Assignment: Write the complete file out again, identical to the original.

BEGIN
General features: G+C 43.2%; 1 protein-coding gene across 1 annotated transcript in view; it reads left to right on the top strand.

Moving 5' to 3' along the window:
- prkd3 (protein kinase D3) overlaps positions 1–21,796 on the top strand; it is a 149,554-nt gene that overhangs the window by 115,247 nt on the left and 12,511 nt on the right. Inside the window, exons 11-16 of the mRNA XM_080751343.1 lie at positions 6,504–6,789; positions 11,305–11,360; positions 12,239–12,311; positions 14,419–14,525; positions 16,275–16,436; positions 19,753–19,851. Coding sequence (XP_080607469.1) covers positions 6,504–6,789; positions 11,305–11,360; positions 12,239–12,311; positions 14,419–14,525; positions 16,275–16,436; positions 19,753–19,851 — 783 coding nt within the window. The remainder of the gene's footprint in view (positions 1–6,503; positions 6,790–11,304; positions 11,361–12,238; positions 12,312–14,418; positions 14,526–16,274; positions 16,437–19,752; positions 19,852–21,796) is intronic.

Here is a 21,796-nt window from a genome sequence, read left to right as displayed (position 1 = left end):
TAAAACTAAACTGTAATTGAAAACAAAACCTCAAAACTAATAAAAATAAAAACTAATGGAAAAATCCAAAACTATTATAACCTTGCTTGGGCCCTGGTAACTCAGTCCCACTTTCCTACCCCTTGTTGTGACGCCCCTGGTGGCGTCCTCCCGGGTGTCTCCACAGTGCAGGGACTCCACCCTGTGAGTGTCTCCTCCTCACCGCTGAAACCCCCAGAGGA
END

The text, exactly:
General features: G+C 43.2%; 1 protein-coding gene across 1 annotated transcript in view; it reads left to right on the top strand.

Moving 5' to 3' along the window:
- prkd3 (protein kinase D3) overlaps positions 1–21,796 on the top strand; it is a 149,554-nt gene that overhangs the window by 115,247 nt on the left and 12,511 nt on the right. Inside the window, exons 11-16 of the mRNA XM_080751343.1 lie at positions 6,504–6,789; positions 11,305–11,360; positions 12,239–12,311; positions 14,419–14,525; positions 16,275–16,436; positions 19,753–19,851. Coding sequence (XP_080607469.1) covers positions 6,504–6,789; positions 11,305–11,360; positions 12,239–12,311; positions 14,419–14,525; positions 16,275–16,436; positions 19,753–19,851 — 783 coding nt within the window. The remainder of the gene's footprint in view (positions 1–6,503; positions 6,790–11,304; positions 11,361–12,238; positions 12,312–14,418; positions 14,526–16,274; positions 16,437–19,752; positions 19,852–21,796) is intronic.

Here is a 21,796-nt window from a genome sequence, read left to right as displayed (position 1 = left end):
TAAAACTAAACTGTAATTGAAAACAAAACCTCAAAACTAATAAAAATAAAAACTAATGGAAAAATCCAAAACTATTATAACCTTGCTTGGGCCCTGGTAACTCAGTCCCACTTTCCTACCCCTTGTTGTGACGCCCCTGGTGGCGTCCTCCCGGGTGTCTCCACAGTGCAGGGACTCCACCCTGTGAGTGTCTCCTCCTCACCGCTGAAACCCCCAGAGGA